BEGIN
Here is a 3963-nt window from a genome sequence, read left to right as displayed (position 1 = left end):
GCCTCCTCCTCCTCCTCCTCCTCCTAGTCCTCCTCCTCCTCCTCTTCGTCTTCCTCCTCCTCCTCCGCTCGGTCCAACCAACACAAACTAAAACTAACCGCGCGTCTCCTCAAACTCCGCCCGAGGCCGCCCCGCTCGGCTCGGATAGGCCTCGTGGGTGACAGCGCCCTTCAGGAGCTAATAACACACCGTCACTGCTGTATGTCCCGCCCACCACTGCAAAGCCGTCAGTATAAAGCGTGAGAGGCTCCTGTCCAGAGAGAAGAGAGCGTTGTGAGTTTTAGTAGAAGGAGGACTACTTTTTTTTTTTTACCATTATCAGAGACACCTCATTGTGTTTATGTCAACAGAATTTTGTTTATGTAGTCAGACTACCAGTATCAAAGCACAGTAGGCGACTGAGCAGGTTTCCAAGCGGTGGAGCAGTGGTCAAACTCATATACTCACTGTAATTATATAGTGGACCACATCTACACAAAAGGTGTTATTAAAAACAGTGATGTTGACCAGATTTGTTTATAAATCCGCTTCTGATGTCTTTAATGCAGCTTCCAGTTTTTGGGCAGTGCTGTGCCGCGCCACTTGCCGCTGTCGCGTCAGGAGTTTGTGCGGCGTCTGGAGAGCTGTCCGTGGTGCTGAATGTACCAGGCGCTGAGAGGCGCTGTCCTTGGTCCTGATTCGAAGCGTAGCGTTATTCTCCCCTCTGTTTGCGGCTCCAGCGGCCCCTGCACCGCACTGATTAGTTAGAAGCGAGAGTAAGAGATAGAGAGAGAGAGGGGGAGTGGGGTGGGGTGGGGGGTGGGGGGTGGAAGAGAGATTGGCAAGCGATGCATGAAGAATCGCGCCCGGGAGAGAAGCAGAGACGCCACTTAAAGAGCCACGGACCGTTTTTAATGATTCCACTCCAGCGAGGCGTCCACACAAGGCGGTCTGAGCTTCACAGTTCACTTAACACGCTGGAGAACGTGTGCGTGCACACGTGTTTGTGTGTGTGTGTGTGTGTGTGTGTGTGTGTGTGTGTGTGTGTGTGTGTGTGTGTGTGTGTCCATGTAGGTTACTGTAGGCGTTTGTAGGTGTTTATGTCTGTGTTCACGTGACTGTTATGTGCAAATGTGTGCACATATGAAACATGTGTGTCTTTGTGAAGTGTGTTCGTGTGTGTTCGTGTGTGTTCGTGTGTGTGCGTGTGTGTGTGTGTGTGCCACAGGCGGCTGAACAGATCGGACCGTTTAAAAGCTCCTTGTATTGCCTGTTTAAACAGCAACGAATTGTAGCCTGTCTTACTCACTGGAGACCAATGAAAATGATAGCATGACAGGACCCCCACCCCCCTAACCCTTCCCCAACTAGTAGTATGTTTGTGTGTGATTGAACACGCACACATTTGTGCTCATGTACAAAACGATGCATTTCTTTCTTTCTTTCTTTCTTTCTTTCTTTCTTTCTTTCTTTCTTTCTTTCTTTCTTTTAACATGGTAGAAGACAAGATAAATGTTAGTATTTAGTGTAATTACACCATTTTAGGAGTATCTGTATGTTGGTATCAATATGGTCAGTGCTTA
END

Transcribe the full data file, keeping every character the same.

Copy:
Here is a 3963-nt window from a genome sequence, read left to right as displayed (position 1 = left end):
GCCTCCTCCTCCTCCTCCTCCTCCTAGTCCTCCTCCTCCTCCTCTTCGTCTTCCTCCTCCTCCTCCGCTCGGTCCAACCAACACAAACTAAAACTAACCGCGCGTCTCCTCAAACTCCGCCCGAGGCCGCCCCGCTCGGCTCGGATAGGCCTCGTGGGTGACAGCGCCCTTCAGGAGCTAATAACACACCGTCACTGCTGTATGTCCCGCCCACCACTGCAAAGCCGTCAGTATAAAGCGTGAGAGGCTCCTGTCCAGAGAGAAGAGAGCGTTGTGAGTTTTAGTAGAAGGAGGACTACTTTTTTTTTTTTACCATTATCAGAGACACCTCATTGTGTTTATGTCAACAGAATTTTGTTTATGTAGTCAGACTACCAGTATCAAAGCACAGTAGGCGACTGAGCAGGTTTCCAAGCGGTGGAGCAGTGGTCAAACTCATATACTCACTGTAATTATATAGTGGACCACATCTACACAAAAGGTGTTATTAAAAACAGTGATGTTGACCAGATTTGTTTATAAATCCGCTTCTGATGTCTTTAATGCAGCTTCCAGTTTTTGGGCAGTGCTGTGCCGCGCCACTTGCCGCTGTCGCGTCAGGAGTTTGTGCGGCGTCTGGAGAGCTGTCCGTGGTGCTGAATGTACCAGGCGCTGAGAGGCGCTGTCCTTGGTCCTGATTCGAAGCGTAGCGTTATTCTCCCCTCTGTTTGCGGCTCCAGCGGCCCCTGCACCGCACTGATTAGTTAGAAGCGAGAGTAAGAGATAGAGAGAGAGAGGGGGAGTGGGGTGGGGTGGGGGGTGGGGGGTGGAAGAGAGATTGGCAAGCGATGCATGAAGAATCGCGCCCGGGAGAGAAGCAGAGACGCCACTTAAAGAGCCACGGACCGTTTTTAATGATTCCACTCCAGCGAGGCGTCCACACAAGGCGGTCTGAGCTTCACAGTTCACTTAACACGCTGGAGAACGTGTGCGTGCACACGTGTTTGTGTGTGTGTGTGTGTGTGTGTGTGTGTGTGTGTGTGTGTGTGTGTGTGTGTGTGTGTGTCCATGTAGGTTACTGTAGGCGTTTGTAGGTGTTTATGTCTGTGTTCACGTGACTGTTATGTGCAAATGTGTGCACATATGAAACATGTGTGTCTTTGTGAAGTGTGTTCGTGTGTGTTCGTGTGTGTTCGTGTGTGTGCGTGTGTGTGTGTGTGTGCCACAGGCGGCTGAACAGATCGGACCGTTTAAAAGCTCCTTGTATTGCCTGTTTAAACAGCAACGAATTGTAGCCTGTCTTACTCACTGGAGACCAATGAAAATGATAGCATGACAGGACCCCCACCCCCCTAACCCTTCCCCAACTAGTAGTATGTTTGTGTGTGATTGAACACGCACACATTTGTGCTCATGTACAAAACGATGCATTTCTTTCTTTCTTTCTTTCTTTCTTTCTTTCTTTCTTTCTTTCTTTCTTTCTTTCTTTTAACATGGTAGAAGACAAGATAAATGTTAGTATTTAGTGTAATTACACCATTTTAGGAGTATCTGTATGTTGGTATCAATATGGTCAGTGCTTA